The Straight Line System is all about open and close, that’s it, you’re either in control or out of control.
If you’re selling on the phone or in person, take control of the conversation, it doesn’t mean you have to talk of the time, identify how they perceive you and your product/service and allow them to ask questions
There are three core elements to this which are set on a scale – 10 being that they love your product/service and 1 is no desire at all.
- Love for your product
- Trust and connect with you
- Trust and connect with the company
4. Fake It – Until You Make it
As seen in the movie, bluffing started on the first day at Stratton Oakmont where Jordan noticed that larger firms were not interested in buying penny stocks. So for example, instead of selling six million shares at $1, he sold one million at $6. The higher price interested the wealthier buyers.
The theme of ‘faking it, before you make it’ was present throughout. It highlighted the importance, for his business, to be seen by the smaller investors as experienced enough to invest their hard-earned dollars, and reputable to larger, smarter businesses.
5. Be Mindful Of What Can Come Back To Haunt You
During the Q&A session, Jordan was asked if he felt any guilt during the 22 months he spent in prison for ‘securities fraud and money laundering’.
“In the early stages yes, although it was more remorse, I don’t believe in guilt”.
The next question was unfortunately to be the last, when asked why he hadn’t paid back the victims of his ‘crimes’ he ended the Q&A session and left the room. From a legal perspective I can understand why the question was rejected, but having seen first-hand Jordan’s confidence and determination I was a little disappointed he chose the easy option and didn’t tackle the question head on.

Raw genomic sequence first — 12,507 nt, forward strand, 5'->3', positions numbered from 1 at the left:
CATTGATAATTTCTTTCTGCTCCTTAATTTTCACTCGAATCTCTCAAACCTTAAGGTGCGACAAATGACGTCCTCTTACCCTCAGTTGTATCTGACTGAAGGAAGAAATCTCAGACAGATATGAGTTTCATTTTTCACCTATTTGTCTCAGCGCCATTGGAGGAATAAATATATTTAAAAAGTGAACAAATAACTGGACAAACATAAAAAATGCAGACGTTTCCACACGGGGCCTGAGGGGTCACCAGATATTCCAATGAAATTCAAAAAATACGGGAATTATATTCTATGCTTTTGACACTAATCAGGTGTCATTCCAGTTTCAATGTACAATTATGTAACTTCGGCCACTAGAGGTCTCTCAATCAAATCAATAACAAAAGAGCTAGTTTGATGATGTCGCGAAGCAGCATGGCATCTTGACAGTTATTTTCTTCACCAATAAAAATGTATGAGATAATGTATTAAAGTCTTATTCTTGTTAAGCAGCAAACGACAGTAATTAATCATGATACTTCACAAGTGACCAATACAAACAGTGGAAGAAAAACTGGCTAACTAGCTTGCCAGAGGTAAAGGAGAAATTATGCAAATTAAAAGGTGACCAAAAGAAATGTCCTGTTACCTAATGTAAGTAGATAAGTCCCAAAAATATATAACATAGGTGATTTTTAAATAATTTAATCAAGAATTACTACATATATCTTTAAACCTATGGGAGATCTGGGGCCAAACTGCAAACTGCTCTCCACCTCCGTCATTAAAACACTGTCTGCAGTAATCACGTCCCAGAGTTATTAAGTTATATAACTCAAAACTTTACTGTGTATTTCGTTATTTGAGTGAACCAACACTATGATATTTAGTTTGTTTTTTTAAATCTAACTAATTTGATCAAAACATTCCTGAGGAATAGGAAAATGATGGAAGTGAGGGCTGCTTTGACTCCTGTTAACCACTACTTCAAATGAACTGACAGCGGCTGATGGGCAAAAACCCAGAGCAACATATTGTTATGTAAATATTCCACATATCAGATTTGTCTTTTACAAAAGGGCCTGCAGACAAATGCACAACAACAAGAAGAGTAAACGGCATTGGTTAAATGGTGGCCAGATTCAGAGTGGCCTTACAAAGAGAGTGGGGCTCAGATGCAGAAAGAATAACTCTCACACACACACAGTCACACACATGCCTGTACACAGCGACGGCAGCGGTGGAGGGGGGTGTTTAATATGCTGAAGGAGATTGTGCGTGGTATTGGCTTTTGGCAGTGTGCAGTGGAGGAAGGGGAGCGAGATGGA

Jordan’s Favourite Business Book – Think and Grow Rich! Napoleon Hill’s best-selling is the most widely acclaimed, influential book on success ever published. It includes essential material on how to thrive in challenging economic times that was taken out of later versions but is incredibly relevant today.
If you’re reading this, you have either read the article (which I thank you for) or want to read about the debauchery. The quaalude and hooker escapades are well documented in the movie, and from what Jordan told he told us, the movie is closer to his life than you can imagine, in fact it was worse. Unfortunately that’s all we got.
It’s safe to say that Jordan is the extreme entrepreneur, he’s succeeded and failed in the most extraordinary ways. A man that was “born to be rich”
As a thank you for making it this far I’d like to offer you a 24-minute video that shows you his “secret” to instantly ramping up confidence levels, so you’re at the top of your game when it matters most.
This can be yours for 3 easy payments of £97. I’m joking of course, but if you are interested please let me know and I’ll send you the link.